US Senators Dianne Feinstein And Lindsey Graham Awarded 2013 Allegheny College Prize For Civility In Public Life
February 26, 2013 – One of the nation’s oldest liberal-arts colleges today honored two leading U.S. Senators with the second annual Allegheny College Prize for Civility in Public Life. Allegheny College President James H. Mullen Jr. awarded the 2013 prize to United States Senators Dianne Feinstein (D-CA) and Lindsey Graham (R-SC) during a ceremony at the National Press Club in Washington, D.C.
“Allegheny College is honored to award its 2013 Prize for Civility in Public Life to Senator Dianne Feinstein and Senator Lindsey Graham,” said President Mullen. “Two proud partisans, who strive for civility in America’s most difficult political battlefields. And in doing so, challenge all of us to reflect more seriously about what civility really means.
“They have been true to their respective beliefs. They have shaped both the politics and the policy of their time. They have found joy in the give and take of the arena, while respecting the inherent dignity of the elected office and those who hold it.”
“The one thing about being civil is, it doesn’t mean you don’t have passion.”
—Senator Lindsey Graham
“We have a big job on our hands to be able to restore civility.”
—Senator Dianne Feinstein
President Mullen on KDKA – April 7, 2013
OP-ED – Pittsburgh Post-Gazette
The civil senators, Feinstein and Graham
March 13, 2013 – It has been fascinating and instructive to listen to the reactions to this year’s winners of the Allegheny College Prize for Civility in Public Life. Sens. Dianne Feinstein of California and Lindsey Graham of South Carolina were honored last month with the 2013 prize at the National Press Club in Washington. Reaction to their selection has been widely positive. And universally civil. But some commentators have argued that one winner or the other was undeserving.
Such criticism reflects the hard work we still have to do if our political discourse is to become more civil.
Clearly, the long careers of Sens. Feinstein and Graham demonstrate a deep commitment to civility. That commitment, however, was but one of two reasons for their selection. The second reason is that they are proud partisans who strive for civility where it is most difficult to achieve, and where it is most dearly needed — on the most contentious political battlefields of our day. They have sought to practice civility on issues where our nation is deeply divided. In doing so, they challenge us all to reflect more seriously on what civility really means.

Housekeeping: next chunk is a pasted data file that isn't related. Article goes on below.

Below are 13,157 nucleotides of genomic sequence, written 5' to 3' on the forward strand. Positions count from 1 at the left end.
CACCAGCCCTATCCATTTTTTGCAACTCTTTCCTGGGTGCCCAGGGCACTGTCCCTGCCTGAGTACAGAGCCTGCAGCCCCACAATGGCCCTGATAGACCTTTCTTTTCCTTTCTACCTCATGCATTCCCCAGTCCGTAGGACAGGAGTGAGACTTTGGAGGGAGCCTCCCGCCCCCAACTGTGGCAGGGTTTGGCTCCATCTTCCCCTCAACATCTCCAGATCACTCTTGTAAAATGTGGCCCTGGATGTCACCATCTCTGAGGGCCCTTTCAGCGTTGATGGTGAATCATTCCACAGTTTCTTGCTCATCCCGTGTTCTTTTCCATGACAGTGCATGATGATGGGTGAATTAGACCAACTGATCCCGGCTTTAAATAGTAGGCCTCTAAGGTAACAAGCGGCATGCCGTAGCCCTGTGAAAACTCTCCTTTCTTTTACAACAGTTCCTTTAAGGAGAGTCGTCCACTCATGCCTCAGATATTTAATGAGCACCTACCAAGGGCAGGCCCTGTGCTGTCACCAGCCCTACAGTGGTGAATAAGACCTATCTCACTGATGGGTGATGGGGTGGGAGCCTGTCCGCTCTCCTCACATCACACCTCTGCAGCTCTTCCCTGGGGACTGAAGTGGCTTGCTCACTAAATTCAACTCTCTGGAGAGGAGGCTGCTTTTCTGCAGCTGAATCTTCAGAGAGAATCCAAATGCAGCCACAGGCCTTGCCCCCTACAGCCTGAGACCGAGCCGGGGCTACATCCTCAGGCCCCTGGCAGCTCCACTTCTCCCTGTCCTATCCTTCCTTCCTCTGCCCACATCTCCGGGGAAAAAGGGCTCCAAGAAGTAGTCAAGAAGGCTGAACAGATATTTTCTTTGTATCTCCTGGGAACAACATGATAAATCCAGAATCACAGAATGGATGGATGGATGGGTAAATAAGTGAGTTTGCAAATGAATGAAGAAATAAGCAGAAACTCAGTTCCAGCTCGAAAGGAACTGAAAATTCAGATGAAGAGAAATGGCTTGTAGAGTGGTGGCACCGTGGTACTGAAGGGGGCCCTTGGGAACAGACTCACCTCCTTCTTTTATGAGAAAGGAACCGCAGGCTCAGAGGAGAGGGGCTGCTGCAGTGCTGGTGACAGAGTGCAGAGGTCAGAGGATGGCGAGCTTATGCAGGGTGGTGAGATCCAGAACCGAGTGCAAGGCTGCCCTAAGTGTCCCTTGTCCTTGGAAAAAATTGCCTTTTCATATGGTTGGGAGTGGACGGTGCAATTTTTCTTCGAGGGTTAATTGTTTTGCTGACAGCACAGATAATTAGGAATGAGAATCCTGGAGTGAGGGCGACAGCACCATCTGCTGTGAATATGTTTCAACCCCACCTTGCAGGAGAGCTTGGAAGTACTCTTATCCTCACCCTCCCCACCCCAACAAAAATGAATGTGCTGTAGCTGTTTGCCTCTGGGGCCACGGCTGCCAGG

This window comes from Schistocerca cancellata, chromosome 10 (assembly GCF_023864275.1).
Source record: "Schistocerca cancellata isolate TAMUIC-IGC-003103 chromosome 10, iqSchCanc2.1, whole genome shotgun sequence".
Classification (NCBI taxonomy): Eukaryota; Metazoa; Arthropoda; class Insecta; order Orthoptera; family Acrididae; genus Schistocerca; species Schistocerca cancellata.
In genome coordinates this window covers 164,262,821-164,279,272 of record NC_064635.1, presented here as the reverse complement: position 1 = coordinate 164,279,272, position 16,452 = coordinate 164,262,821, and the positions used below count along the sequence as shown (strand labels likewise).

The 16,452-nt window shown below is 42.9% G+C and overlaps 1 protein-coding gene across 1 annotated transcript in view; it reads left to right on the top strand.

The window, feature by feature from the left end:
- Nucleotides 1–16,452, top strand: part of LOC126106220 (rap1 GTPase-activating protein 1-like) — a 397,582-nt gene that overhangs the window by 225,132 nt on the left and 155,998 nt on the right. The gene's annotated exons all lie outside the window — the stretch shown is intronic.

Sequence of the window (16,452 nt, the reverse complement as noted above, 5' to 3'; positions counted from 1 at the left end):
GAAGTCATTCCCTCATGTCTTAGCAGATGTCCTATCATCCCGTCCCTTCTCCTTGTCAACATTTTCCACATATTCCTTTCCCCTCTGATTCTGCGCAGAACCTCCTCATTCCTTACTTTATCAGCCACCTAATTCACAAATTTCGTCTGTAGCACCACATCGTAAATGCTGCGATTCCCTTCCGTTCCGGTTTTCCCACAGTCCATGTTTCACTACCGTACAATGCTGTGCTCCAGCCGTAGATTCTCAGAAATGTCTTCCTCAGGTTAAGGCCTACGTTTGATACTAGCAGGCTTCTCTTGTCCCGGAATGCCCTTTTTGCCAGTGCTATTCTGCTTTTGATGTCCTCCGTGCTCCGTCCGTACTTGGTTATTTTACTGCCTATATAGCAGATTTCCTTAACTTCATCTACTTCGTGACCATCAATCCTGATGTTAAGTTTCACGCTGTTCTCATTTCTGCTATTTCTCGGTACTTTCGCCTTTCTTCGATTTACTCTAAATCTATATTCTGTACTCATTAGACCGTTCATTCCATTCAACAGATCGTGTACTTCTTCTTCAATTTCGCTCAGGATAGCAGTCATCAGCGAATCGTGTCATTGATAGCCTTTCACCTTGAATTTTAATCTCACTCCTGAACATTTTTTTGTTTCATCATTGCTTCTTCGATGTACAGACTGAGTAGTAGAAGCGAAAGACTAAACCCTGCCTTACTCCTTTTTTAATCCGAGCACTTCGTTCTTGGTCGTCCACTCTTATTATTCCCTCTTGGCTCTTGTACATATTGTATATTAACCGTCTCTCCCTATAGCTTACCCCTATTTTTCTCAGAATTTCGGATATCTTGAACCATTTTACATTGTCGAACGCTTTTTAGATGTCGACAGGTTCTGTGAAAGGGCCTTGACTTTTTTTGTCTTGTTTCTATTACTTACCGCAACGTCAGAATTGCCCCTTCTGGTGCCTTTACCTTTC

2013 Allegheny College Prize for Civility in Public Life – Award Ceremony
About the Allegheny College Prize for Civility in Public Life
The issue of declining civility in American politics is clearly a serious one—as vexing a challenge to our democratic processes as we have seen in decades. In particular, we are convinced that the decline portends a reversal of hard-won progress we’ve seen in political participation among young voters.
With that concern in mind and seeking to honor the best traditions of the liberal arts, the college has adopted a special focus on civility in public discourse. In conjunction with numerous innovative programs and initiatives of the Center for Political Participation—a national center at Allegheny College that is dedicated to encouraging greater political involvement among young people by fostering an appreciation for the vital link between an engaged, active citizenry and a healthy democracy—the college is establishing the Allegheny College Prize for Civility in Public Life.
As Allegheny prepares to celebrate its bicentennial in 2015, a moment that coincides with the sesquicentennial of the end of the Civil War, we can think of few contributions as valuable as those which strengthen the social fabric not only of our nation, but also of our increasingly complex, diverse and interconnected global community. In particular, we hope this award will inspire and challenge young citizens to act with insight, passion, ethical awareness and sensitivity on the complex challenges of their world.
“Enter Allegheny College in Meadville, Pa., an institution that has also taken up the civility campaign.”
“An annual honor is actually a great idea — it’s too bad the college beat us to it — but that doesn’t mean this newspaper can’t help.”
—September 7, 2012